Ruse on The Moral Landscape

Philosopher Michael Ruse takes a sledgehammer to Sam Harris’s new book on morality:

I don’t know what Harris studied in his philosophy courses as an undergrad at Stanford, but they don’t seem to have penetrated very deeply. He denounces philosophers before him (including myself, I should admit) without really addressing the challenge their arguments pose to his claims.

I haven’t read the book (and likely won’t), but from the sounds of things, Harris takes a wild leap from saying that science can inform us about the conditions conducive to human well-being (which seems right to me) to saying that science can define well-being and provide something like a foundation for morality (which seems false). Even assuming something like a hedonistic conception of the good, you still need principles of distribution, justice, etc., and it’s really hard to see how “science” can give us answers to those questions. For instance, Jeremy Bentham’s principle that “each person is to count for one and no one for more than one” is not a “scientific” finding. And yet, without some such principle, how would you decide how “well-being” is to be distributed or fostered? Maybe Harris avoids these kinds of problems, but most of the reviews I’ve read suggest otherwise.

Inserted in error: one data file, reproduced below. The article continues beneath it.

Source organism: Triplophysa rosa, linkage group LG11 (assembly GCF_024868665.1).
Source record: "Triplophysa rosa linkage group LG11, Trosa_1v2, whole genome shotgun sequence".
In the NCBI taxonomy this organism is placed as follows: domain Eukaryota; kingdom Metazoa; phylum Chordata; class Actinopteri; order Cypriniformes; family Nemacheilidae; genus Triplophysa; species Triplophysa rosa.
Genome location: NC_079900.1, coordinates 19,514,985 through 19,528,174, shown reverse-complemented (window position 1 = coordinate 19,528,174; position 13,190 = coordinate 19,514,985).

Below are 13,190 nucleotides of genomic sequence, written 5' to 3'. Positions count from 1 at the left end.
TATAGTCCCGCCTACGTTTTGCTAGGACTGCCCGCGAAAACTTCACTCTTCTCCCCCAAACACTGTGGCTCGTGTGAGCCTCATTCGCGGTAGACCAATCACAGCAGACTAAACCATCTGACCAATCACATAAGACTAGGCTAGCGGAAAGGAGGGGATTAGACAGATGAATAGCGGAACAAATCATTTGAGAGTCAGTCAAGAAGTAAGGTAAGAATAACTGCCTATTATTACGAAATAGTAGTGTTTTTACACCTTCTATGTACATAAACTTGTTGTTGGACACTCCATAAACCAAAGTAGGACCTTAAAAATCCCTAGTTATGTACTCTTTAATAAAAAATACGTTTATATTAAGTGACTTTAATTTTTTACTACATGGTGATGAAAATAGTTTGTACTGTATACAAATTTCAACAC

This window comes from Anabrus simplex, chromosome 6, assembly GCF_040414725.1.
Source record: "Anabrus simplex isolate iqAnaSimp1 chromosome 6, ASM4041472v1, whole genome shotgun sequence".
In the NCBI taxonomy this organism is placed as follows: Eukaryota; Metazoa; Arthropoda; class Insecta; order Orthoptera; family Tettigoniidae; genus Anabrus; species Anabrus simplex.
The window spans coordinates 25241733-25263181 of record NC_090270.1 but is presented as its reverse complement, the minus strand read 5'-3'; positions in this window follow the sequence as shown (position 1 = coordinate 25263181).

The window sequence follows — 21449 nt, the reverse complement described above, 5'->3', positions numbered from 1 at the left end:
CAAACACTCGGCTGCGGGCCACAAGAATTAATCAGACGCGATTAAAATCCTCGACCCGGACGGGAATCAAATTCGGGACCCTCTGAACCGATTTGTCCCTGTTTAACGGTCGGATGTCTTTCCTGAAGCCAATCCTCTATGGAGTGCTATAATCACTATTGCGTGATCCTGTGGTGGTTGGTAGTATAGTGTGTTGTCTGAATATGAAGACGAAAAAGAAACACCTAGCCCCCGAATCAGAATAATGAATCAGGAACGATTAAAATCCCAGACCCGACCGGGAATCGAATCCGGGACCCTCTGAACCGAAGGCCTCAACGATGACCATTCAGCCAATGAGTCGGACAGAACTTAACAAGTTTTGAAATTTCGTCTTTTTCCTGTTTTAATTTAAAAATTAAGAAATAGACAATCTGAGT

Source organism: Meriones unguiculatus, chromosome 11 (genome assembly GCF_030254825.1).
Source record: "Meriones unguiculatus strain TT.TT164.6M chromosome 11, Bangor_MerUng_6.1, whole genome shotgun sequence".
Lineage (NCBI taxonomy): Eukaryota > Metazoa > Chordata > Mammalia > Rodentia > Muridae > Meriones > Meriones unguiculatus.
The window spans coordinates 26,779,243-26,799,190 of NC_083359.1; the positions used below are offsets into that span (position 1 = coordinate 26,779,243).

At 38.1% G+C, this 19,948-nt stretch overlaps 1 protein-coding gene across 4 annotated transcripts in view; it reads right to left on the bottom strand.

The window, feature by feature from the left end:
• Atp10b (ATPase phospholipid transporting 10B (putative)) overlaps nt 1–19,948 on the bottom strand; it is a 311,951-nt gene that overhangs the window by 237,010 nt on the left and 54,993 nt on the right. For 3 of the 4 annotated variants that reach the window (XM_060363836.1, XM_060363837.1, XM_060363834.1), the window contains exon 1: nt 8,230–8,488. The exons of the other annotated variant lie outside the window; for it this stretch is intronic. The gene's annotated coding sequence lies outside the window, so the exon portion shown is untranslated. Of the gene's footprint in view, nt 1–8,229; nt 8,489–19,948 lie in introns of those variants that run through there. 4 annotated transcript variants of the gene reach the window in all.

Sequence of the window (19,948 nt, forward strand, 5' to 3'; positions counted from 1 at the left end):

Ruse is also puzzled that Harris goes on a fifteen-page diatribe against Francis Collins, former head of the Human Genome Project, current head of the National Institutes of Health, and a practicing Christian:

Let me make clear why I find this all inappropriate to the point of being repellent. It is not because Harris mistakenly accuses Collins of being both a scientist and a Christian—Collins is without doubt both of these. It is not because Harris criticizes Collins for being a Christian or for thinking that science and religion can be harmonized. He has every right to do this, and, if truth be known, I am much closer to Harris than to Collins on the matter of the truth-status of Christianity. Also, even though I think that science and religion can be harmonized, I am not sure that Collins shows this successfully. My objection is that in a book on the foundations of ethics it is simply out of place to spend so much time on such a personal attack.

I myself am puzzled why the mild-mannered and more-or-less liberal Collins has become such a bogey for the new atheist crowd. Is it because he’s a living refutation of their claim, repeated with smug assurance, that no rational, right-thinking person can embrace both science and faith?

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